# [Haskell-beginners] Using my first map instance

Darren Grant therealkludgy at gmail.com
Sat Sep 29 00:15:24 CEST 2012

```On Fri, Sep 28, 2012 at 1:15 AM, Daniel Trstenjak
<daniel.trstenjak at gmail.com> wrote:
>
> Hi Darren,
>
> On Thu, Sep 27, 2012 at 06:22:56PM -0700, Darren Grant wrote:
>>   collatz 1 = [1]
>>   collatz n = let next x | even x = x `div` 2 | otherwise = 3*x+1 in
>> n:collatz (next n)
>
> why creating a list if you're only interested in its length?
> Something like a 'collatzLength' function could be suitable.
>
> Instead of adding it to the list just increase an accumulator.
>
> collatzLength n = go n 0
>    where
>       go n acc ...
>       ...
>
>
> or
>
>
> collatzLength n lenCache = go n 0 lenCache
>    where
>       go n acc lenCache ...
>       ...
>
>>   import qualified Data.Map as M
>>
>>   type CollatzSubMap = M.Map Int [Int]
>>
>>   collatz :: (Int, CollatzSubMap) -> ([Int], CollatzSubMap)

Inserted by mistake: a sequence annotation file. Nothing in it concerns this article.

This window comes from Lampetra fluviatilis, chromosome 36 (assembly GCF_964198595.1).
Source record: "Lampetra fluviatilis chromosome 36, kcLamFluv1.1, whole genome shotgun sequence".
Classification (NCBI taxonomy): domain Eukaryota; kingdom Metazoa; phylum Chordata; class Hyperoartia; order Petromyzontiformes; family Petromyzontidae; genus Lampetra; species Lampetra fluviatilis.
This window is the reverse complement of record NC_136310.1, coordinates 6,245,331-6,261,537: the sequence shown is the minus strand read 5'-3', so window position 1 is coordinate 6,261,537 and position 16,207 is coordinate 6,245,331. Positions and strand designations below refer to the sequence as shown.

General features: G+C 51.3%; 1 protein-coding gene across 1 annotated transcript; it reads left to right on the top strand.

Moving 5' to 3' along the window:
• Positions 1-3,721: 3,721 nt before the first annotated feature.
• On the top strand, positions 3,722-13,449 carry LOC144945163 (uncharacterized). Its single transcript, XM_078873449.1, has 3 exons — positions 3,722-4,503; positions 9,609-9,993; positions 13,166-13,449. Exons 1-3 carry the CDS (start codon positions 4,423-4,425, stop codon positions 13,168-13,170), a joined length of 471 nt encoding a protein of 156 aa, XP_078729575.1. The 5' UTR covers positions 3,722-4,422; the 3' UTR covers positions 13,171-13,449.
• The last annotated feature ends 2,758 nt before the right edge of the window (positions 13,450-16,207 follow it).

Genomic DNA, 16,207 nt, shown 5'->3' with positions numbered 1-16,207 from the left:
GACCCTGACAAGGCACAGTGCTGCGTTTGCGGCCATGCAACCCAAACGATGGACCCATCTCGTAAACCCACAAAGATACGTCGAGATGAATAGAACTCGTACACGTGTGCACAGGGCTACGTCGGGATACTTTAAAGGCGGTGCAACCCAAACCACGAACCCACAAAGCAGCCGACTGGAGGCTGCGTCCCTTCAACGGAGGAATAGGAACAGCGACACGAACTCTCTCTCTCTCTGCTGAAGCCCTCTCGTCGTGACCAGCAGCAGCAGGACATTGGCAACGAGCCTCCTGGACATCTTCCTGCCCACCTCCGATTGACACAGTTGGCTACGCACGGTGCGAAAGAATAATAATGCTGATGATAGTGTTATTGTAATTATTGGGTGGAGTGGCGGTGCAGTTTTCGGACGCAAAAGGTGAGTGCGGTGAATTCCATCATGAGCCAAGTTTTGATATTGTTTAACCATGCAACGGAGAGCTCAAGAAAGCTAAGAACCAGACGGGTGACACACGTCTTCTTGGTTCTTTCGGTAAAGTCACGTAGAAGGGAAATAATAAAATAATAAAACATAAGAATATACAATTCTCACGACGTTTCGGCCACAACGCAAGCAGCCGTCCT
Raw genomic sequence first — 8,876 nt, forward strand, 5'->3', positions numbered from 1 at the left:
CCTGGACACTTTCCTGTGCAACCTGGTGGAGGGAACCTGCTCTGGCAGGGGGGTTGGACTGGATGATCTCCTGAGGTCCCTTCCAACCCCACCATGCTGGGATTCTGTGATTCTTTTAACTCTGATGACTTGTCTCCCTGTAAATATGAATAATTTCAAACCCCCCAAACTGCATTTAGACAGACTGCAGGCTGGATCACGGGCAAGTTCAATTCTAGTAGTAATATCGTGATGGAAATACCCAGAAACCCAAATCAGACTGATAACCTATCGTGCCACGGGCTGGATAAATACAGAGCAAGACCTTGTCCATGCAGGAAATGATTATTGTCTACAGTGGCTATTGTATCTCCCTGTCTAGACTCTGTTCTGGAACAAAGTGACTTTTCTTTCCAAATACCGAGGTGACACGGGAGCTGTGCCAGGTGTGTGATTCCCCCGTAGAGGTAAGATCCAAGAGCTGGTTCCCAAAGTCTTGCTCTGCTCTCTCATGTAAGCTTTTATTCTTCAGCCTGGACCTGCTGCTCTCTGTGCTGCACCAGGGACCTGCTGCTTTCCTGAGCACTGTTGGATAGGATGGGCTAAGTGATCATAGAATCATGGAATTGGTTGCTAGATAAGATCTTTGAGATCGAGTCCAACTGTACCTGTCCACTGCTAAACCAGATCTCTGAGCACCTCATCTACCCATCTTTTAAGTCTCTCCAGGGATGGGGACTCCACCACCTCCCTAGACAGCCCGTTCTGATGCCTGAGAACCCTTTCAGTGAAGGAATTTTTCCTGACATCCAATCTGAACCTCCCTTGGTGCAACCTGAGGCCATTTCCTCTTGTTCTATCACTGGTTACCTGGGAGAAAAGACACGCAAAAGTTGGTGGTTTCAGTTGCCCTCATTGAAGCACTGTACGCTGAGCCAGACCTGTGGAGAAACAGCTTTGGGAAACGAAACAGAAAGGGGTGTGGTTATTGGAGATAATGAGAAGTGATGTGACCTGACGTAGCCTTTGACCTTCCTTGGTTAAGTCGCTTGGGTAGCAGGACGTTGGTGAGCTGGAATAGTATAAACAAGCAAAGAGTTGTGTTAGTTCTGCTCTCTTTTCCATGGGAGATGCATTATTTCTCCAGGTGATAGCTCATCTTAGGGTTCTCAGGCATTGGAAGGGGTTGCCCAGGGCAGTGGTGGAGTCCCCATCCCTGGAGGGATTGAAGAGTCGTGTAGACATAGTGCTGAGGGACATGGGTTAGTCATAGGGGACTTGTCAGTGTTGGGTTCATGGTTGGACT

>>   collatz (1,m) = ([1], m)
>>   collatz (n,m) = let next x | even x = x `div` 2 | otherwise = 3*x+1 in
>>               case M.lookup n m of
>>                       Nothing -> let (ns,m') = collatz (next n, m) in (n:ns, M.insert n (n:ns) m')
>>                       Just ns -> (ns,m)
>>
>>   result = maximum [length \$ fst \$ collatz (x, M.empty) | x <-
>> [1..999999] :: [Int]]
>>
>>
>> Where I'm currently stumped is in feeding the resulting map from one
>> call to collatz into the next iteration in the list comprehension;
>> that M.empty should carry the end result of previous iterations.
>
> why creating a list if you only want its maximum value?
>
> result = go 1 0 M.empty
>    where
>       go n maxLen lenCache ...
>       ...
>
>
> Greetings,
> Daniel

I've been looking into memoization techniques for Haskell and am
currently trying different approaches. The version below is my current
attempt, a no-go right off the bat because of the dense fromList
domain. However, the simplicity of the expressions is nice. Is there
an elegant mechanism that can replace the fromList comprehension that
will only process exactly the values requested?  It seems a bit much
to ask, and I'm beginning to suspect that imperative approaches are
better for solving this particular memo problem.

collatzSucc x | even x = x `div` 2 | otherwise = 3*x+1

collatzLenCache = M.fromList [(x, collatzLen x) | x <- [1..]]

collatzLen :: Integer -> Int
collatzLen 1 = 1
collatzLen x = (collatzLenCache M.! (collatzSucc x)) + 1

result = maximum [collatzLen x | x <- [1..999999]]

Cheers,
Darren

```